One beautiful day during the spring, I heard a rumor of a giant tiger musky going over the dam when it was opened to let the level of the lake subside. The dam was hand operated by a dam tender. There was a big wheel type thing he would turn, like a captain steering an old galleon. Didn’t know if he told the truth or was just a “dam” liar. Spring fed, the water from the dam formed a pond the size of a football field. This was called the headwaters, and it formed a relatively small stream called the McCaslin Brook. And what glorious trout it did hold! I fished that stream many an early morning, into the time of the first crickets of the evening. Another time, another story I guess… back to that dam pond. I heard the rumors of that big Musky and spent a few evenings at the pond fishing. This was actually the pond where I caught my first trout. My grandpa (go figure) was fishing there; they were staying at the cottage. I went down the little grassy bank to the pond and visited with him. He asked if I wanted to fish, I said yes, he said okay, handed me the flyrod and he headed up to a little nearby bar for a beer. Of course, Gramma, my folks and the neighbors were all at the bar too. What he had handed me was his prized hand-made bamboo fly rod and some bait. Two (2) minutes after he left, I caught a big fish. I didn’t recognise it, but I swore it was kind of like a trout, but a different color and size. I dragged the fish up the bar to show it to Grandpa. I know, you think I caught the musky, but I didn’t. Instead, I caught a 24” German Brown trout. The folks and neighbors all looked at me with admiration and awe. I even got a soda and a candy bar out of the deal. It was once said that “bragging may not bring happiness, but no man having caught a big fish goes home through the alley.”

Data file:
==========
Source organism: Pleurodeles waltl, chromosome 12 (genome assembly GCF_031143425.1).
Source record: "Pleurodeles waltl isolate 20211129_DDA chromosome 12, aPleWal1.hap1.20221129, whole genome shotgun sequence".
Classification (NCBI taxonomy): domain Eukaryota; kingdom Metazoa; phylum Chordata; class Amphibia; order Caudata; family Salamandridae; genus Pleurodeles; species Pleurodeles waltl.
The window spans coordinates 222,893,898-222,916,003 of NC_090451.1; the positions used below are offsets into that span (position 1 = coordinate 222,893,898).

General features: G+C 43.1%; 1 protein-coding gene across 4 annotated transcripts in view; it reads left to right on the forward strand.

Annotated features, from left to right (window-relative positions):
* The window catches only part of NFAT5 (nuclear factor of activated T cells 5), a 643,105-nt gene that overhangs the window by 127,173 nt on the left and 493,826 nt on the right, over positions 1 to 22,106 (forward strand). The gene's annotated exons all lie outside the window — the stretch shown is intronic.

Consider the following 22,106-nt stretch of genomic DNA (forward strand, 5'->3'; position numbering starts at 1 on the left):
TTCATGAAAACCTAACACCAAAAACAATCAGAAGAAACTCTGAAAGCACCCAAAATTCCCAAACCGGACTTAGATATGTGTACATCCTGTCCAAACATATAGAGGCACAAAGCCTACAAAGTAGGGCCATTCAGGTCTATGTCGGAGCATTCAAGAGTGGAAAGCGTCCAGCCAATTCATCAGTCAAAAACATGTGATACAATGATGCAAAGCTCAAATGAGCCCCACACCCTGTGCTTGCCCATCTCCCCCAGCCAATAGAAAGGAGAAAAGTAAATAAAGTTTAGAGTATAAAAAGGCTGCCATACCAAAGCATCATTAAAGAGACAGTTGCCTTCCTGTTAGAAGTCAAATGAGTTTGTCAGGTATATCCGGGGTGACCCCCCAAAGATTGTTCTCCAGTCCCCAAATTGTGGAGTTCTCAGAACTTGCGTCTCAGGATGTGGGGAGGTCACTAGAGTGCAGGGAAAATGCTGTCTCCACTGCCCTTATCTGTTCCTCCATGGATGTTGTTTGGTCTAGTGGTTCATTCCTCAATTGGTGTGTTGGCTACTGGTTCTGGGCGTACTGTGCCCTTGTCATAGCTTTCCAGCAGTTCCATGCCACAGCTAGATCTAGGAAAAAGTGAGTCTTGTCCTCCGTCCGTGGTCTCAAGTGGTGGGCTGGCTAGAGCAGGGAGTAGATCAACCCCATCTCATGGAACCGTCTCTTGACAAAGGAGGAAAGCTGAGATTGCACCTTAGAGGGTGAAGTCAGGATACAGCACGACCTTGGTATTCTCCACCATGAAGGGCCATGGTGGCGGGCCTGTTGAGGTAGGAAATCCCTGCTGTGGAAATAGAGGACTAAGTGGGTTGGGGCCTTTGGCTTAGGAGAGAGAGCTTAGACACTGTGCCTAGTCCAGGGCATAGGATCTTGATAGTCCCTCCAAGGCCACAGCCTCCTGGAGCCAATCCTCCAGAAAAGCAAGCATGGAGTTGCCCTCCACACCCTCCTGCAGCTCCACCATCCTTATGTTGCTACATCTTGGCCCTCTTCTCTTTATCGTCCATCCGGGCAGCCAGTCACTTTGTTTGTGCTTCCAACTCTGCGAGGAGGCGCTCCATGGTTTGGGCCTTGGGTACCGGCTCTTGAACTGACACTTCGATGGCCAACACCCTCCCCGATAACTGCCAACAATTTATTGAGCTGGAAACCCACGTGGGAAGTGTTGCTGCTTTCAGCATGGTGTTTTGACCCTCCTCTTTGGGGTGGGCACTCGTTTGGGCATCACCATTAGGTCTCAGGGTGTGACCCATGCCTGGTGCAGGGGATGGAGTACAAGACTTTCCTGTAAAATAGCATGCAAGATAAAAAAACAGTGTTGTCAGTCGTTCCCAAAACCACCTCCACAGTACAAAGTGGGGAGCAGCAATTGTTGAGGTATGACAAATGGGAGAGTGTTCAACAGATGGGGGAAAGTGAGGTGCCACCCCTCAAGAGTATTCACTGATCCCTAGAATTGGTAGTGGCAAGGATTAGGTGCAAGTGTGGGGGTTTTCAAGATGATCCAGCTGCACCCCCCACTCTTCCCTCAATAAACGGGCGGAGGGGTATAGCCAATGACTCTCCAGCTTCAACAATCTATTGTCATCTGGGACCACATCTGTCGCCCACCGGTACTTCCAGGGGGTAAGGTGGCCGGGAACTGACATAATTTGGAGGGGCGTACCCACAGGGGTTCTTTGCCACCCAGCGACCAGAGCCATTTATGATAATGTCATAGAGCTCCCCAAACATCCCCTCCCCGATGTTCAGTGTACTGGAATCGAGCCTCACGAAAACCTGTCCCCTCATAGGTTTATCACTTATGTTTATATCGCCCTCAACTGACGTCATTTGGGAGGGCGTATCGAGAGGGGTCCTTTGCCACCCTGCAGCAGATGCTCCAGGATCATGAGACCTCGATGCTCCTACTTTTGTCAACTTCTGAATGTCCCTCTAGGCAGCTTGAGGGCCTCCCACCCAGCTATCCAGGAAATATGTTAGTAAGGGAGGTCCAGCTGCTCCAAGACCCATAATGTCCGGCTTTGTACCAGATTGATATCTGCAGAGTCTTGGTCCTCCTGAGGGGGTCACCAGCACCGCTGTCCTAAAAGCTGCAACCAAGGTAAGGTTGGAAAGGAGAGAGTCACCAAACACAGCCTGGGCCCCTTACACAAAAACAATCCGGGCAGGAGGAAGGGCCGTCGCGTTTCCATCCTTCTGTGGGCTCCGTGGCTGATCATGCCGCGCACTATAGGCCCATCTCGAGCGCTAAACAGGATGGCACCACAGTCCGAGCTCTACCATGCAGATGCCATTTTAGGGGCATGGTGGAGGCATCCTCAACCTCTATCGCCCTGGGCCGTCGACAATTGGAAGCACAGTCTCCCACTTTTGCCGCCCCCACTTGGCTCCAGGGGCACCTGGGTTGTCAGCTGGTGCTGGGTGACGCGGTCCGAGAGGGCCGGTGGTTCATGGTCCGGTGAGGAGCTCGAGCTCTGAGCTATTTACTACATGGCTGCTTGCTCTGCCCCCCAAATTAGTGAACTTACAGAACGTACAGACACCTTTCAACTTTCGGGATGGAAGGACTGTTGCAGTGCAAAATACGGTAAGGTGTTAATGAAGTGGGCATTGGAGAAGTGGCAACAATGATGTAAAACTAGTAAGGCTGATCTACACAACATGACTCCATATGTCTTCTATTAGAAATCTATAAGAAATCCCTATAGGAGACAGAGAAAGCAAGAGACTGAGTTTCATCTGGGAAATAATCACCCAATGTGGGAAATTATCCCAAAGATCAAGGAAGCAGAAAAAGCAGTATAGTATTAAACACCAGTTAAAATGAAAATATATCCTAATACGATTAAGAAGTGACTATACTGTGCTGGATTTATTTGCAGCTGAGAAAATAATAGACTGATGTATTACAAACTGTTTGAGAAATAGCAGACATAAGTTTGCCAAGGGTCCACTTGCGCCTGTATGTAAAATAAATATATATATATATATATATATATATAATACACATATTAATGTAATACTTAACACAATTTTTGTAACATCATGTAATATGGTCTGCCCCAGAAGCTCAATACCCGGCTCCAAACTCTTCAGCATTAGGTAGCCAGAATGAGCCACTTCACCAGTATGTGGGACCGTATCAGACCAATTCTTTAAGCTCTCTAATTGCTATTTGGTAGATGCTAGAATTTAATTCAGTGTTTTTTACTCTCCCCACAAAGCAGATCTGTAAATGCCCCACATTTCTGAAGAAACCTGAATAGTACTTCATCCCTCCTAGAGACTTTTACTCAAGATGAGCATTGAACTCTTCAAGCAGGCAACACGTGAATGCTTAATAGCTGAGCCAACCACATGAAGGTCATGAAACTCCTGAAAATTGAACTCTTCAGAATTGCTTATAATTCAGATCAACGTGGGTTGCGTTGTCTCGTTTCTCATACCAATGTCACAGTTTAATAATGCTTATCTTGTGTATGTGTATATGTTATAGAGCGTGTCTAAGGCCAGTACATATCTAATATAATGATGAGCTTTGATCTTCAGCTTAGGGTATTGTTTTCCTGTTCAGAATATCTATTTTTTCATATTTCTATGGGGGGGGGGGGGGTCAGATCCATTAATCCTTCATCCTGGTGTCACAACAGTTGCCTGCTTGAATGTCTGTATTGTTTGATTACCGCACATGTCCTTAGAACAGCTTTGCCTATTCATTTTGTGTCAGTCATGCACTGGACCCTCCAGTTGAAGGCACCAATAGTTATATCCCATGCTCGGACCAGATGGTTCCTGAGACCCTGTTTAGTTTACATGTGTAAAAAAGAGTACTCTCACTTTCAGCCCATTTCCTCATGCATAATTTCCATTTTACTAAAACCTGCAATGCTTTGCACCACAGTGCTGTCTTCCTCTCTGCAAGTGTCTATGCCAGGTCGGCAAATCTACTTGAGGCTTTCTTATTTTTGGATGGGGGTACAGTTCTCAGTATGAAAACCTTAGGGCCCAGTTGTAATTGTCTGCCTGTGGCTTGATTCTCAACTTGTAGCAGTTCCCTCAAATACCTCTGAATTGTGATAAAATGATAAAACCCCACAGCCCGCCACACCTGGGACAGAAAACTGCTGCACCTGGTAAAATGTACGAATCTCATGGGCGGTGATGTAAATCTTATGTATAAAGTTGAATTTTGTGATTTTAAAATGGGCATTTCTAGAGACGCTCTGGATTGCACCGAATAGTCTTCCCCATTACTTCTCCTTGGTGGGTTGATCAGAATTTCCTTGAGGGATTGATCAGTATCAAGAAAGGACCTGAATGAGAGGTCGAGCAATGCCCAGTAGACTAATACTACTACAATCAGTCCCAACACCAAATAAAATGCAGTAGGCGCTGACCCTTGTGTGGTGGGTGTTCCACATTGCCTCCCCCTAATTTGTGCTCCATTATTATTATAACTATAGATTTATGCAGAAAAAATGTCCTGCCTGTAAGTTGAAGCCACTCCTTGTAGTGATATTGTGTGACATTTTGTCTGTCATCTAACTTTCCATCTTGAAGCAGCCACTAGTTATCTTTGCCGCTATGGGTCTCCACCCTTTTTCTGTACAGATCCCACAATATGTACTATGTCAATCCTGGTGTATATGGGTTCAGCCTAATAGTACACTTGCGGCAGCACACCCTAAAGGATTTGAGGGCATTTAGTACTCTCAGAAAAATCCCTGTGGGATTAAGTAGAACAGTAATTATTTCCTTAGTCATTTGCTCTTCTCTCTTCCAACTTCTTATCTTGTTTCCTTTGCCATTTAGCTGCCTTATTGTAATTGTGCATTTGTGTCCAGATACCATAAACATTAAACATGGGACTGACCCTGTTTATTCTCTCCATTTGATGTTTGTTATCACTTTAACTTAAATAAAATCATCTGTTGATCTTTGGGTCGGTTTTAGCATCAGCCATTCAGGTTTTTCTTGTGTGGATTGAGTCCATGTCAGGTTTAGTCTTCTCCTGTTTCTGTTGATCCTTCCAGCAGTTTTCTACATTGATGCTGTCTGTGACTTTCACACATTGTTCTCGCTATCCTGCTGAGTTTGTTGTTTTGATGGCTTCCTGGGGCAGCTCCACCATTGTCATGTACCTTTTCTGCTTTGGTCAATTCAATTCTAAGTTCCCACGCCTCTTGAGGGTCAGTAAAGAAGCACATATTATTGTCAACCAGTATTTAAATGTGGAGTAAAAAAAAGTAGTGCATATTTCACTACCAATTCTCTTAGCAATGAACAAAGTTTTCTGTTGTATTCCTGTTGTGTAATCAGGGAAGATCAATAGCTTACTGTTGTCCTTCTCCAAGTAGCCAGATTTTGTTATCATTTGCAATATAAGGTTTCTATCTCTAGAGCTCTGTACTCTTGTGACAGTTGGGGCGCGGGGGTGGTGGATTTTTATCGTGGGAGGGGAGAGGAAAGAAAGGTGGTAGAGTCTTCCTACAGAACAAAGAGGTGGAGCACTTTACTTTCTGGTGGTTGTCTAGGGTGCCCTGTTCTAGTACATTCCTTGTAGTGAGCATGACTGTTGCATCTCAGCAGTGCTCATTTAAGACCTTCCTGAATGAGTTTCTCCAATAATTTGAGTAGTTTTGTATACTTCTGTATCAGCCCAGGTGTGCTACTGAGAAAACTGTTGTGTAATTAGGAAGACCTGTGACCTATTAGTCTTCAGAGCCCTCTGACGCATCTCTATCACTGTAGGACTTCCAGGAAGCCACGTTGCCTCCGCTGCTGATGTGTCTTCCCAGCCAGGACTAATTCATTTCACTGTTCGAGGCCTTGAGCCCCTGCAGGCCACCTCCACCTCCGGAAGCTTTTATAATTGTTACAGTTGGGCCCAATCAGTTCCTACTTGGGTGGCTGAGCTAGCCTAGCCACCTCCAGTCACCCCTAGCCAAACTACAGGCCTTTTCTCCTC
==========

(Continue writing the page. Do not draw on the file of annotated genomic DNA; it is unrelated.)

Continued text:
From fishing I’ve learned life is good. Take your time, life’s too short. Enjoy every day, even the crappy ones...always look for the positive. Alway use your “call a friend” lifeline. And as my friend Donny Moss always would say, “Never give up!”. And Donny never gave up: he passed away while ice fishing, 28 Feb 1999.
Fishing has taught me many things about life over my lifetime. I’ve learned patience. Keep calm, always do the right thing, and it will always get better. I’ve learned to enjoy my surroundings, my friends, and a good song. I enjoyed that little pond and a big trout. I miss my folks, my grandparents, my friends. I even miss that tiger musky in that pond. I searched and fished for that monster for 20 years. I always believed and never gave up. I cried 3 or 4 times writing this, just remembering times, things, and the people involved. The biggest thing I’ve learned from fishing is that all fishermen are “dam” liars.
The world needs more people holding fish in pictures and less people holding cameras in front of bathroom mirrors.